On February 8, 1996, President Clinton signed the Telecommunications Act of 1996 into law and explained that the legislation would "stimulate investment, promote competition, [and] provide open access for all citizens to the Information Superhighway." However, contrary to the goal of "opening wide the door to the Information Age," provisions of the Act violate the Constitution's First Amendment guarantee of freedom of speech by imposing far-reaching new federal criminal liabilities on Americans who exercise their free speech rights on the Internet. In particular, a little-noticed provision of the Act, which expands an 1873 law banning abortion-related speech by criminalizing Internet discussion and information about abortion, continues to be a source of concern among pro-choice activists, First Amendment scholars, and electronic providers and users.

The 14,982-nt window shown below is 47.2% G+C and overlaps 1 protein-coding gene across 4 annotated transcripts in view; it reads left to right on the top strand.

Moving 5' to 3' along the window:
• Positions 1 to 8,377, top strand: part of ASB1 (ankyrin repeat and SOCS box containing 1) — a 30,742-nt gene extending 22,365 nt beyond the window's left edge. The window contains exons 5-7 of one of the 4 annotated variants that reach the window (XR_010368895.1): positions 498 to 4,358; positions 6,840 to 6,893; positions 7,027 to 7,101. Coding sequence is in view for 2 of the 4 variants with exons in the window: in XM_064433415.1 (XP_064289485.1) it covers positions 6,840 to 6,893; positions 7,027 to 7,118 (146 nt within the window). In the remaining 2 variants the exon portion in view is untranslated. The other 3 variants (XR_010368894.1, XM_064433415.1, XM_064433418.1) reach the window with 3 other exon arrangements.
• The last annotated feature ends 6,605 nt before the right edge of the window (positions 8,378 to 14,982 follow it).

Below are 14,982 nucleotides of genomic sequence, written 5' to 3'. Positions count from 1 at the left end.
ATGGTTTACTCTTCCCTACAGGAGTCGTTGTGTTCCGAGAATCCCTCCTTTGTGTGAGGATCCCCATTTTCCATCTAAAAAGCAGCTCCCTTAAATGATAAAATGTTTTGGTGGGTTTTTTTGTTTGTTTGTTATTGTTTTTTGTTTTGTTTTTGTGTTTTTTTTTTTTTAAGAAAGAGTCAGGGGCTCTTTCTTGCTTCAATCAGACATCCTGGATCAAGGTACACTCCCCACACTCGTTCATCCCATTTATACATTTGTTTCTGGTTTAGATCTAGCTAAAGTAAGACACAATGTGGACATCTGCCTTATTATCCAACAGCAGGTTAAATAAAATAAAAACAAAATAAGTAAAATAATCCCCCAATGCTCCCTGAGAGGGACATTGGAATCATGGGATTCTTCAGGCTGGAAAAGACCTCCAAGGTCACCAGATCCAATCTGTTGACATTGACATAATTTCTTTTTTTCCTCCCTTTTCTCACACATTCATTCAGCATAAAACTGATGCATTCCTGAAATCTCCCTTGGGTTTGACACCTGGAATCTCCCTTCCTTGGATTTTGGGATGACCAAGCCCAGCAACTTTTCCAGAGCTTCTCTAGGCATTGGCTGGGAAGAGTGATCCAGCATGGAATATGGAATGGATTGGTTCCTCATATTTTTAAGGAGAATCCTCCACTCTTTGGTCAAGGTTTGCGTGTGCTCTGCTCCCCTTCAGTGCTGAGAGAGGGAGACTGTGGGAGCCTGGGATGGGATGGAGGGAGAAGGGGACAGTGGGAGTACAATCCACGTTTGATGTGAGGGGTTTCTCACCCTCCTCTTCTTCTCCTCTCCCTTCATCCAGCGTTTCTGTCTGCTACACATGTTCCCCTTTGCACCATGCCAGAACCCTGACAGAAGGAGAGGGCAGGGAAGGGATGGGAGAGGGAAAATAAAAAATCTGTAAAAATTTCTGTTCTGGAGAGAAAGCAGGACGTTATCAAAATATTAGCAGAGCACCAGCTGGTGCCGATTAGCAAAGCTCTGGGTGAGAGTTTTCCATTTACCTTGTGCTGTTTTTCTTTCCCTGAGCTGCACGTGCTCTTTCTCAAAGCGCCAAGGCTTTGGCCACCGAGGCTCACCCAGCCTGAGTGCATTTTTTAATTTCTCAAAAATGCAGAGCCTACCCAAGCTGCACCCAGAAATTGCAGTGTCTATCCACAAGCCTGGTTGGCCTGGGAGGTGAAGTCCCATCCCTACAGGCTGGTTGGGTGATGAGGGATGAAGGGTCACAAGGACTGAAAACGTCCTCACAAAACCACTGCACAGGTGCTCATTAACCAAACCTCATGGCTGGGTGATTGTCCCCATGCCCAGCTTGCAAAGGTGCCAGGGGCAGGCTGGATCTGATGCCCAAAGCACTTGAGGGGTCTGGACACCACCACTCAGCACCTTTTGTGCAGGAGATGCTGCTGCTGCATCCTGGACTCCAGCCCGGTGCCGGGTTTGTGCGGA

Sheryl L. Herndon L. Herndon,
THE COMMUNICATIONS DECENCY ACT: ABORTING THE FIRST AMENDMENT?,
Rich. J.L. & Tech
Available at: http://scholarship.richmond.edu/jolt/vol3/iss1/4